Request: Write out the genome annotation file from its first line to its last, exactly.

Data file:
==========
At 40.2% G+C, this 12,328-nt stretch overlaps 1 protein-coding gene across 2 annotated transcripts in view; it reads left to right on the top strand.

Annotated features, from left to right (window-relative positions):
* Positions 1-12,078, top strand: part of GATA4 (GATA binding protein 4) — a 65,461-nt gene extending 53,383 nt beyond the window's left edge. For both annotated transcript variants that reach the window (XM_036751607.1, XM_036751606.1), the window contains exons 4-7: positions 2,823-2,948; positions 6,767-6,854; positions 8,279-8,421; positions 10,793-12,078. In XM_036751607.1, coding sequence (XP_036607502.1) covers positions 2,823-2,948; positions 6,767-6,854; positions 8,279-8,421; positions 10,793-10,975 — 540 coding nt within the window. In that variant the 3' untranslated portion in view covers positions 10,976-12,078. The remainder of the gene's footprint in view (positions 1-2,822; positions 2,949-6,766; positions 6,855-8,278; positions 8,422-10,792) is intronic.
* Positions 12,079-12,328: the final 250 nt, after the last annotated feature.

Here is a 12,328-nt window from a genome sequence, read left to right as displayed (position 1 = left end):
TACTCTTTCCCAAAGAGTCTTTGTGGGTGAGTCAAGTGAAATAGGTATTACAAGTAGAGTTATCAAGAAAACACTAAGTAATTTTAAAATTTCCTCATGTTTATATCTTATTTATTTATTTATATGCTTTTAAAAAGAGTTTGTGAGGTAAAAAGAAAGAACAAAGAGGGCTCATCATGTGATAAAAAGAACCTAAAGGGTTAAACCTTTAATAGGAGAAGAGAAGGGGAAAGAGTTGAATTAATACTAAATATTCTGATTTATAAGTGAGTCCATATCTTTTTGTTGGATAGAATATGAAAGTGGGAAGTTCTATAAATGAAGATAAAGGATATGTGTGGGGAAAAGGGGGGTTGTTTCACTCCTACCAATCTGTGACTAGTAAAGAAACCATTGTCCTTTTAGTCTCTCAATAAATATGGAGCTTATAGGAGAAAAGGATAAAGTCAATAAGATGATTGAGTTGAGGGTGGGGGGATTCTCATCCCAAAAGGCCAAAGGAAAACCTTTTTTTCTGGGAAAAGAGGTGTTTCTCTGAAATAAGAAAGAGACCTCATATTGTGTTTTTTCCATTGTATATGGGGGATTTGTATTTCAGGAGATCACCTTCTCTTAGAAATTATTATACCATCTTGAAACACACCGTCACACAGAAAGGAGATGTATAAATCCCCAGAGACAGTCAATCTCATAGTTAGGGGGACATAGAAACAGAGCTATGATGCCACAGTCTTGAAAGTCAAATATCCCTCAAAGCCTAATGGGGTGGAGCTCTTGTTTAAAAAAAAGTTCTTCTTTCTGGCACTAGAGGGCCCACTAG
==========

At 40.2% G+C, this 12,328-nt stretch overlaps 1 protein-coding gene across 2 annotated transcripts in view; it reads left to right on the top strand.

Annotated features, from left to right (window-relative positions):
* Positions 1-12,078, top strand: part of GATA4 (GATA binding protein 4) — a 65,461-nt gene extending 53,383 nt beyond the window's left edge. For both annotated transcript variants that reach the window (XM_036751607.1, XM_036751606.1), the window contains exons 4-7: positions 2,823-2,948; positions 6,767-6,854; positions 8,279-8,421; positions 10,793-12,078. In XM_036751607.1, coding sequence (XP_036607502.1) covers positions 2,823-2,948; positions 6,767-6,854; positions 8,279-8,421; positions 10,793-10,975 — 540 coding nt within the window. In that variant the 3' untranslated portion in view covers positions 10,976-12,078. The remainder of the gene's footprint in view (positions 1-2,822; positions 2,949-6,766; positions 6,855-8,278; positions 8,422-10,792) is intronic.
* Positions 12,079-12,328: the final 250 nt, after the last annotated feature.

Here is a 12,328-nt window from a genome sequence, read left to right as displayed (position 1 = left end):
TACTCTTTCCCAAAGAGTCTTTGTGGGTGAGTCAAGTGAAATAGGTATTACAAGTAGAGTTATCAAGAAAACACTAAGTAATTTTAAAATTTCCTCATGTTTATATCTTATTTATTTATTTATATGCTTTTAAAAAGAGTTTGTGAGGTAAAAAGAAAGAACAAAGAGGGCTCATCATGTGATAAAAAGAACCTAAAGGGTTAAACCTTTAATAGGAGAAGAGAAGGGGAAAGAGTTGAATTAATACTAAATATTCTGATTTATAAGTGAGTCCATATCTTTTTGTTGGATAGAATATGAAAGTGGGAAGTTCTATAAATGAAGATAAAGGATATGTGTGGGGAAAAGGGGGGTTGTTTCACTCCTACCAATCTGTGACTAGTAAAGAAACCATTGTCCTTTTAGTCTCTCAATAAATATGGAGCTTATAGGAGAAAAGGATAAAGTCAATAAGATGATTGAGTTGAGGGTGGGGGGATTCTCATCCCAAAAGGCCAAAGGAAAACCTTTTTTTCTGGGAAAAGAGGTGTTTCTCTGAAATAAGAAAGAGACCTCATATTGTGTTTTTTCCATTGTATATGGGGGATTTGTATTTCAGGAGATCACCTTCTCTTAGAAATTATTATACCATCTTGAAACACACCGTCACACAGAAAGGAGATGTATAAATCCCCAGAGACAGTCAATCTCATAGTTAGGGGGACATAGAAACAGAGCTATGATGCCACAGTCTTGAAAGTCAAATATCCCTCAAAGCCTAATGGGGTGGAGCTCTTGTTTAAAAAAAAGTTCTTCTTTCTGGCACTAGAGGGCCCACTAG